The Prenuptial Agreement Must Be Fair

Problems may arise with the substance of the agreement that could result in invalidation. Courts regularly invalidate prenups that are unfair towards one party or otherwise unconscionable. For example, if the agreement imposes undue financial hardship on one spouse, eliminates or unfairly limits child custody for one spouse, or imposes marital conditions regarding a spouse’s appearance, sexual acts, or other private behaviors, the agreement is unconscionable and will be invalidated.

What to Do if You Want a Prenup

While it is not the most romantic subject to discuss, you must sit down and tell your partner the reason or reasons you want to enter into a prenup. Those reasons have nothing to do with how you value your relationship with your partner or your expectations about the success of the marriage. Instead, your need for a prenup arises from the needs of the people you seek to protect by shielding your business or certain assets from potential property settlement claims.

Framing the discussion around what you seek to do for your business partners, your children from previous relationships, or your special needs sibling who needs continuing care, helps keep emotions in check. Write down exactly what you want to keep out of marital property and determine a true current value so your partner can make an informed decision.

Be sure to have an attorney help you prepare the prenup. Again, your partner should have their own attorney to ensure that they are informed about the decision they are making in entering into the prenup.

What to Do If Your Partner Wants a Prenup

Don’t panic! Don’t take it personally! First, know that prenups are common, and if your partner wants one, you should know the reasons. If the agreement is reasonable, there is no excuse to be upset or to outright refuse. Does your partner have business partners, children or grandchildren from previous relationships, aging parents, or a special-needs sibling whom they need to provide for? Shielding assets from property settlement claims in a possible future divorce protects these people.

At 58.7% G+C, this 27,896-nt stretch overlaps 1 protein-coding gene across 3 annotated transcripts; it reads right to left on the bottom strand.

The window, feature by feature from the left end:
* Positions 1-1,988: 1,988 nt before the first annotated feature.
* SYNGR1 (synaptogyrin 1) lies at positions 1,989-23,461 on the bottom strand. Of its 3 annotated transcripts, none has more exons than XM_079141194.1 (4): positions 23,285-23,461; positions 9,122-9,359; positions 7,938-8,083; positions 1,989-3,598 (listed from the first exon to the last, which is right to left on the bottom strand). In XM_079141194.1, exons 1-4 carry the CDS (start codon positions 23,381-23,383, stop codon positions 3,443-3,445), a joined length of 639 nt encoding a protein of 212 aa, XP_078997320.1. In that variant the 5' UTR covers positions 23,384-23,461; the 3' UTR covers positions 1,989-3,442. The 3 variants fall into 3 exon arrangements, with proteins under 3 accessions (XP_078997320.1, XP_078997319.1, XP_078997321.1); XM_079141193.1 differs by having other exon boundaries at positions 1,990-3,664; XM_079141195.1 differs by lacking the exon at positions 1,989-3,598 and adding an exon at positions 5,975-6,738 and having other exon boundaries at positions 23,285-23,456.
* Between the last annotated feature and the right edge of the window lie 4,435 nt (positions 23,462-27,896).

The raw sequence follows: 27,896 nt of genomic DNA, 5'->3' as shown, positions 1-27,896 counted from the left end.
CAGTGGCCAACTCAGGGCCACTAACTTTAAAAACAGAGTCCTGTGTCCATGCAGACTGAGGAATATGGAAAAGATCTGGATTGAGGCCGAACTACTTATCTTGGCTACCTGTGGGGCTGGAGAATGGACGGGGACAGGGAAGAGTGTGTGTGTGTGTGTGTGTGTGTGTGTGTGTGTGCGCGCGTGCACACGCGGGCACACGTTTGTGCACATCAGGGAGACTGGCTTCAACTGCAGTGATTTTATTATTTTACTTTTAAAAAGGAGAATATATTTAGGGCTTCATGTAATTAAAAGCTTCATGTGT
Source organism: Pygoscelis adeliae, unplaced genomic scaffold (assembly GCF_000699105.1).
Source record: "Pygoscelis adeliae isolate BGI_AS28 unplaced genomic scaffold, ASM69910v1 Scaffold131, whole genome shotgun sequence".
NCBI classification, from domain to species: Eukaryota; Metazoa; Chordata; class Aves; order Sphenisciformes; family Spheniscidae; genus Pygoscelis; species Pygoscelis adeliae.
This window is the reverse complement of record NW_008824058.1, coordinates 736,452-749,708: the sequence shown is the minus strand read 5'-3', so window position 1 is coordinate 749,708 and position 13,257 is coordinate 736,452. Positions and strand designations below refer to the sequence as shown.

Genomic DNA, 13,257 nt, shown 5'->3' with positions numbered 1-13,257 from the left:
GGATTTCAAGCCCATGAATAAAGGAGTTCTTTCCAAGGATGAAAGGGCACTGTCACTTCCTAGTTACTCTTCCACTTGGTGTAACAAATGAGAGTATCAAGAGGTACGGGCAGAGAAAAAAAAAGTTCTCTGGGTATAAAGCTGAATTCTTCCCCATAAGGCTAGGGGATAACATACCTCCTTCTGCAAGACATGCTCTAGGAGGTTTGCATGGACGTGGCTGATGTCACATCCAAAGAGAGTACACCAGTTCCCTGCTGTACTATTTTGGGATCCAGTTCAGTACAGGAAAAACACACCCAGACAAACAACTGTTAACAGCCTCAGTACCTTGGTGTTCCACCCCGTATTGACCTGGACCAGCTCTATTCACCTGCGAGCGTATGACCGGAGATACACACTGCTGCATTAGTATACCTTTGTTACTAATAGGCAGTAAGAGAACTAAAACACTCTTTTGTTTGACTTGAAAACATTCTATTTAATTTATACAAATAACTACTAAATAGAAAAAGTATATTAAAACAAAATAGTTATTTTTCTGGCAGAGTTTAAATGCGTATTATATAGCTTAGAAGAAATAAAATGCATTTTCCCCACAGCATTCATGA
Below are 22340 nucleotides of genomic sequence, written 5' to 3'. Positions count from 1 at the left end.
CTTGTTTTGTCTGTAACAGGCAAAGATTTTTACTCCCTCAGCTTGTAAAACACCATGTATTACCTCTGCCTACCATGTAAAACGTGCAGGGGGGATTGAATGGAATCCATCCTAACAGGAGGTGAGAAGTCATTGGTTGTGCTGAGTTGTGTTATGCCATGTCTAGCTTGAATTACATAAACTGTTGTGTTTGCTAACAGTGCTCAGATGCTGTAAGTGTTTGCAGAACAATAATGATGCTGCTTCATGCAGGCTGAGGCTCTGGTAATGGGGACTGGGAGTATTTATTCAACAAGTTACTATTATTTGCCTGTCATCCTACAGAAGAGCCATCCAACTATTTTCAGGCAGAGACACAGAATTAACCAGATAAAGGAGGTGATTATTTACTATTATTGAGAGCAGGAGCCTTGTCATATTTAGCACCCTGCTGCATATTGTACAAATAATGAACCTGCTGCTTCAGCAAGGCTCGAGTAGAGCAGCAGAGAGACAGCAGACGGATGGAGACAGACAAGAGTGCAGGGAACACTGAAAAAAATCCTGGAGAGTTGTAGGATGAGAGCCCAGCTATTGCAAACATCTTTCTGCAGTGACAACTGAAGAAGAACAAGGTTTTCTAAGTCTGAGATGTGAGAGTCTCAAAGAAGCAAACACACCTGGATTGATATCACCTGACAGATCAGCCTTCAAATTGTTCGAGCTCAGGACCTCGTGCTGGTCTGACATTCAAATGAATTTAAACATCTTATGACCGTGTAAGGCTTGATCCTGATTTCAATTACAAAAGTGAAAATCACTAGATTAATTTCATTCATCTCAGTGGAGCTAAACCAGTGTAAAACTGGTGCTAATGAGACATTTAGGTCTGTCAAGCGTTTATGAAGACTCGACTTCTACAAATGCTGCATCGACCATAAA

Think about it – you may have assets you want to include in the prenup as well. Many couples have equal or comparable wealth and jointly enter into prenups that provide for both of their assets.

What to Do if You Have a Prenup and Are Divorcing

If you have doubts about the validity of your prenup, seek legal advice. Your lawyer will review the document and tell you if it is enforceable or a possibility a court will invalidate it.

Finally, if discussing a prenup is causing anxiety, mistrust, anger, resentment, or other problems in your relationship, consider seeking professional help. In other words, it’s wise to seek counseling if you disagree about entering into a prenup since it should be a voluntary decision.

About the Author

Jennifer Bell is a freelance writer, blogger, dog-enthusiast, and avid beachgoer operating out of Southern New Jersey.